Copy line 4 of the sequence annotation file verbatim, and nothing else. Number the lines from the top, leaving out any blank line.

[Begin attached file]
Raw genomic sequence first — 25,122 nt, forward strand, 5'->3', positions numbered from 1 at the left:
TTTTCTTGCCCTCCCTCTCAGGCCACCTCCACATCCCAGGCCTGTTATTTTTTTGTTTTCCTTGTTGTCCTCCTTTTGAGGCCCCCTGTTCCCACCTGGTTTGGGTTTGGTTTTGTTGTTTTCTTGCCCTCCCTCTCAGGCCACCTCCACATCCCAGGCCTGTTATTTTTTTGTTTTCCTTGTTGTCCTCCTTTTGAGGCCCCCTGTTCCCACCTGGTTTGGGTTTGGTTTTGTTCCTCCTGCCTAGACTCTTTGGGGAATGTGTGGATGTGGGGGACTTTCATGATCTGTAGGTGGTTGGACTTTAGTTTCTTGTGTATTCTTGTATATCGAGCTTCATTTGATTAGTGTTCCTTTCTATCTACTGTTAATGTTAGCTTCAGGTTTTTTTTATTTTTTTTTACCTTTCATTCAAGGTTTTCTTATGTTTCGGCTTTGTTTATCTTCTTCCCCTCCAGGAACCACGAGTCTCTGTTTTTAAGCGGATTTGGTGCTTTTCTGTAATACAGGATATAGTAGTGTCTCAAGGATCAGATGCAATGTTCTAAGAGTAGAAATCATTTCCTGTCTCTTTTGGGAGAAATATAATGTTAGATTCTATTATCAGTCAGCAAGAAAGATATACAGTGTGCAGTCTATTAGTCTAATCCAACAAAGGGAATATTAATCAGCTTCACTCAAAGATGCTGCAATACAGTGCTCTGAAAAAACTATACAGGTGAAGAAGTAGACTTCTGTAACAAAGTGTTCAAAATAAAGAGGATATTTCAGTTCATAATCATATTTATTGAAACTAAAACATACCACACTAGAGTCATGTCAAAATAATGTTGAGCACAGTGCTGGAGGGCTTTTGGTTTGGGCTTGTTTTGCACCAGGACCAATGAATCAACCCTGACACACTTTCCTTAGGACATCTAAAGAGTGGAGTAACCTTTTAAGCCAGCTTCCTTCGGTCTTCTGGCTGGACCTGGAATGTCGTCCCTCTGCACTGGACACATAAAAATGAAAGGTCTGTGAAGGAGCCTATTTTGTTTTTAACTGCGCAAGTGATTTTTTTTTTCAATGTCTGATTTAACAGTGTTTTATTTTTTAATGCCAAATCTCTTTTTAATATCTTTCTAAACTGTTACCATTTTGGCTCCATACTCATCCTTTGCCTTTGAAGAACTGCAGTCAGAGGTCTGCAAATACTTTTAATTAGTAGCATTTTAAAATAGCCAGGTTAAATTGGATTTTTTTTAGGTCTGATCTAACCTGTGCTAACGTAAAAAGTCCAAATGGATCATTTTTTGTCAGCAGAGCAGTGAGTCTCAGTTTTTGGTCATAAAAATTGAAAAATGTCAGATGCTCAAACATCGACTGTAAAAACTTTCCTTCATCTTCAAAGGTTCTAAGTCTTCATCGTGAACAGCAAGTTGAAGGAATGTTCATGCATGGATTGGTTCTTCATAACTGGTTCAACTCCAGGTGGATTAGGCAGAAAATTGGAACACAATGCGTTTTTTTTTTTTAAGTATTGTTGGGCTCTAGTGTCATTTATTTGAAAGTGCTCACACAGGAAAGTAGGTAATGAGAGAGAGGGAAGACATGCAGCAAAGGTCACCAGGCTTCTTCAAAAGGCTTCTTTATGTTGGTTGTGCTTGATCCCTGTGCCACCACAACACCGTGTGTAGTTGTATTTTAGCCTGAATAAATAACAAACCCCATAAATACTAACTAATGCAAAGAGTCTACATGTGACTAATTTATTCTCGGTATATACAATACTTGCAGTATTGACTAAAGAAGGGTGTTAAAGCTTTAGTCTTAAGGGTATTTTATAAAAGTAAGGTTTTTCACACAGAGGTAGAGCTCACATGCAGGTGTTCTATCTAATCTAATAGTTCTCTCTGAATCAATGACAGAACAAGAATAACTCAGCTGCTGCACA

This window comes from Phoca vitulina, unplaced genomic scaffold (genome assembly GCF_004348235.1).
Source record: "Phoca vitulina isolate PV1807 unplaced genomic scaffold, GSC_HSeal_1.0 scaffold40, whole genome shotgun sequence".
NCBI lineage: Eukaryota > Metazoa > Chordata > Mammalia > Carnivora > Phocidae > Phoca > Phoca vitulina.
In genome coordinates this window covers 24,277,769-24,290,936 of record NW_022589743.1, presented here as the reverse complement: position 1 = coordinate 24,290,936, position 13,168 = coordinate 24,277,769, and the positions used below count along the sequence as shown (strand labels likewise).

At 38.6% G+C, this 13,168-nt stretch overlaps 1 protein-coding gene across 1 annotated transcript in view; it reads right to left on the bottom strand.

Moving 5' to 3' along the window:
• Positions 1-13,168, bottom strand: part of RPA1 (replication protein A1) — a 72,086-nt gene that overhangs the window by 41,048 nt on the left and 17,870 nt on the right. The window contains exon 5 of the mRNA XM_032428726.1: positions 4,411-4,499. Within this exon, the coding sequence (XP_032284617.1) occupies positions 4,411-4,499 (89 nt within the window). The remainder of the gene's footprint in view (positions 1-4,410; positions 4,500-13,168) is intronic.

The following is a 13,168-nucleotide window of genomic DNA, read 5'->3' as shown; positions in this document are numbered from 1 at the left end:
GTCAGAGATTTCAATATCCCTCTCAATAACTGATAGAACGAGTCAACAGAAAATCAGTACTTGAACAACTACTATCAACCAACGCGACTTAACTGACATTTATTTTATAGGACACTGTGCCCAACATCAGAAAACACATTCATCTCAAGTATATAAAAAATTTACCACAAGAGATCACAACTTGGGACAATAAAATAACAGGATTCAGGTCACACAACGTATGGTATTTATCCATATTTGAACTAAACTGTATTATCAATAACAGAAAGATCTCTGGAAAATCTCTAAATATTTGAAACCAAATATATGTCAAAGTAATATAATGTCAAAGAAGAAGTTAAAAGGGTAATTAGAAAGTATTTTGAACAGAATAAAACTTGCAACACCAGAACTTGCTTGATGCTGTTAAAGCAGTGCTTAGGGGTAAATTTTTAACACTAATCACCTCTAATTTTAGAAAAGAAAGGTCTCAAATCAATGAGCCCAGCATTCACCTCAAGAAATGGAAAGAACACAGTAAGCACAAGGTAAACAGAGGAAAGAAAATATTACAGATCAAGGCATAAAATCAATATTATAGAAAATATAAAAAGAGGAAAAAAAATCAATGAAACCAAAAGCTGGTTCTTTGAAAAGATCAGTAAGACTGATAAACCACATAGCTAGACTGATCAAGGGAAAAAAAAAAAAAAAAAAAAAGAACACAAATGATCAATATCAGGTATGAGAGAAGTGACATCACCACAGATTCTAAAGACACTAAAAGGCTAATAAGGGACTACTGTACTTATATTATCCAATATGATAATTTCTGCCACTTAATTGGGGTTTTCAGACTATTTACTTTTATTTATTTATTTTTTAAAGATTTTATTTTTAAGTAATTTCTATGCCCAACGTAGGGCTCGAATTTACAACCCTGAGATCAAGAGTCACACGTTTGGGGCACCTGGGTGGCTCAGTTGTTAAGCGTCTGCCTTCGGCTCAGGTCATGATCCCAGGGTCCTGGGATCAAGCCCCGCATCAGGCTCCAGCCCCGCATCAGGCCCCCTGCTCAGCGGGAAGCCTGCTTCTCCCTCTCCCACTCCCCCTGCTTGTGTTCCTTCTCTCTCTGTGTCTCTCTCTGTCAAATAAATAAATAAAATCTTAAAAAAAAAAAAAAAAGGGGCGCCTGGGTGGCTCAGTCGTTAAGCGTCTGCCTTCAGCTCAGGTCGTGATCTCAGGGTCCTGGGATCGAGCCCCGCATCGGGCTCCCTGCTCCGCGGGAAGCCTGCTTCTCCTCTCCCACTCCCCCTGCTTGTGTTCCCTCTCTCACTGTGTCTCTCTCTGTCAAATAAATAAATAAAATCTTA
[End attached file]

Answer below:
Source record: "Phoca vitulina isolate PV1807 unplaced genomic scaffold, GSC_HSeal_1.0 scaffold40, whole genome shotgun sequence".